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Is the learning industry facing disruption — again?

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AI is not something discussed only in the future tense, especially in HR.

AI is already changing learning and development in the corporate world, and is poised to revolutionize the way that companies create training content and help employees with their career progressions, experts told HR Dive.

“I think we’re going to have, within a year or two, corporate training systems that ingest content and develop training automatically,” said Josh Bersin, CEO of The Josh Bersin Co., a human capital advisory firm. “It’s already happening.”

L&D’s ongoing technology progression

Learning is a big industry to be disrupted. According to the 2023 Training Industry Report, U.S. training expenditures hit $101.8 billion in 2023, which was relatively steady from the year before, though spending on outside products and services jumped 23% to $10.1 billion. Other training expenditures, like travel, facilities and equipment also went up, from $28.3 billion in 2022 to $28.7 billion in 2023.

However, spending per learner has dropped; companies spent an average of $954 per learner in 2023, compared with $1,207 per learner in 2022. This may indicate a push toward streamlining for the industry.

For more than two decades, this spend has been towards “refining the uses of technology to better enable teaching,” Bersin said. Content was turned into courses and programs, and mixed up with experiences, virtual reality, tests or simulations to try to create engaging content.

That’s changing. “AI does all of that automatically,” he said. “All of the stuff that people do in learning and development is going to be more automated than anything in HR.”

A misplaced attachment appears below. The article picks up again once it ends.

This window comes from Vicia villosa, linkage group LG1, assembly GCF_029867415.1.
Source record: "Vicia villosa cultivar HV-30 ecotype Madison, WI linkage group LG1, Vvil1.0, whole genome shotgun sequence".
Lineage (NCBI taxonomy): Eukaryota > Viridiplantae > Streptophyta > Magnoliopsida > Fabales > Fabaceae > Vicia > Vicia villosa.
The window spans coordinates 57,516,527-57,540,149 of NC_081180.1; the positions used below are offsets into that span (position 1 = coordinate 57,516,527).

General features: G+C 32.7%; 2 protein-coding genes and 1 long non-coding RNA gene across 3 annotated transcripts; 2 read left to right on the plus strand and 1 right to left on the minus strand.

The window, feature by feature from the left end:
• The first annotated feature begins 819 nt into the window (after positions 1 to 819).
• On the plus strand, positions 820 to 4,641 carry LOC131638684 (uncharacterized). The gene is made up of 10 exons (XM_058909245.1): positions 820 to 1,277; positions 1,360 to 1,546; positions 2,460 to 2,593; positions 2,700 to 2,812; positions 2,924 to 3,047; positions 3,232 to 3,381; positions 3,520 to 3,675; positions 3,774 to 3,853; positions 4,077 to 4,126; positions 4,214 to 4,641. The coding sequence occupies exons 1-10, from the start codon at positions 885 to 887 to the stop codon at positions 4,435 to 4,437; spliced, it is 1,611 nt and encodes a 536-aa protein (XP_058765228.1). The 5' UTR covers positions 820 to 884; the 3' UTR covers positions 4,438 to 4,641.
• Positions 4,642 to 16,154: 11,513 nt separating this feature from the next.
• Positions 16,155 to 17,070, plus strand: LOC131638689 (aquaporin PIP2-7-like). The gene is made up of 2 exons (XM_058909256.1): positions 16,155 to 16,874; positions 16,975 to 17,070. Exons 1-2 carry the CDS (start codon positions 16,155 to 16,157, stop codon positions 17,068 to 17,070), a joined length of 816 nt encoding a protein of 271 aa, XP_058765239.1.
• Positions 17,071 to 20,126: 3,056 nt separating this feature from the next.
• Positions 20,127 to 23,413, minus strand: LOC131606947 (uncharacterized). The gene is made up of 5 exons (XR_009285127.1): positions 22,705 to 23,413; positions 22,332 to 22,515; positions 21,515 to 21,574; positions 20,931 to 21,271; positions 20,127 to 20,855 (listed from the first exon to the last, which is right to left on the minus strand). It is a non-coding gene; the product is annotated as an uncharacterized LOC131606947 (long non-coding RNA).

That’s in part because of how much content already exists. “AI can take existing legacy content, whether it be documentation, guidebooks and courses, and make [it] available through a chat interface to employees without instructional designers being involved,” he said.

What AI can do for L&D

The lowest lift for AI in this realm is generative chatbots, which are already being embraced by vendors, Bersin said. A generative AI chatbot, for example, can allow a user to ask questions and get answers. Users can also “find the stuff they need [and] then get back to work,” without needing to click through an entire course to get there.

AI can also help “smaller groups for whom it was in the past not feasible to create learning courses,” said Shalini Jetli, vice president for global practice at Randstad RiseSmart. That will bring training to more people in a cost-effective way.

AI will also make module building faster, she added: “We’re likely to see more content curation in place of the traditional, very custom, home-grown content development.”

Jetli believes that AI will enable more immersive learning experiences, including through the integration of augmented reality and virtual reality, leading to more complex and personalized approaches for “areas that need to have hands-on experience,” she said, like flight simulators for aspiring pilots.

What HR pros need to know

This isn’t a matter of what is to come, because AI is already here in this space, and moving fast, said Bersin, who recently wrote about this topic. HR professionals must decide what to do with the L&D materials they already have; they can either wait and hope that the vendor they use will add AI features, or try something new, he noted.

He expects there to be “a fair amount of replacement of some bigger legacy vendors that are not keeping up, that are going to be disrupted.” That’s especially true if those legacy systems are not just focused on L&D, he added. “They’re not as agile or innovative in this area. They’re focused on other things.”

HR professionals will also need to stay on top of the “ethical use of things,” Jetli said, including data privacy, mitigation of bias, and accountability. “AI is still a new approach and needs the compliance to scale in a trusted way,” she said. That includes making sure that the data deployed to train AI is used in a safe way, which may require HR managers to “force stronger and more collaborative work relationships with IT teams in their organizations if they are to have influence over these areas.”

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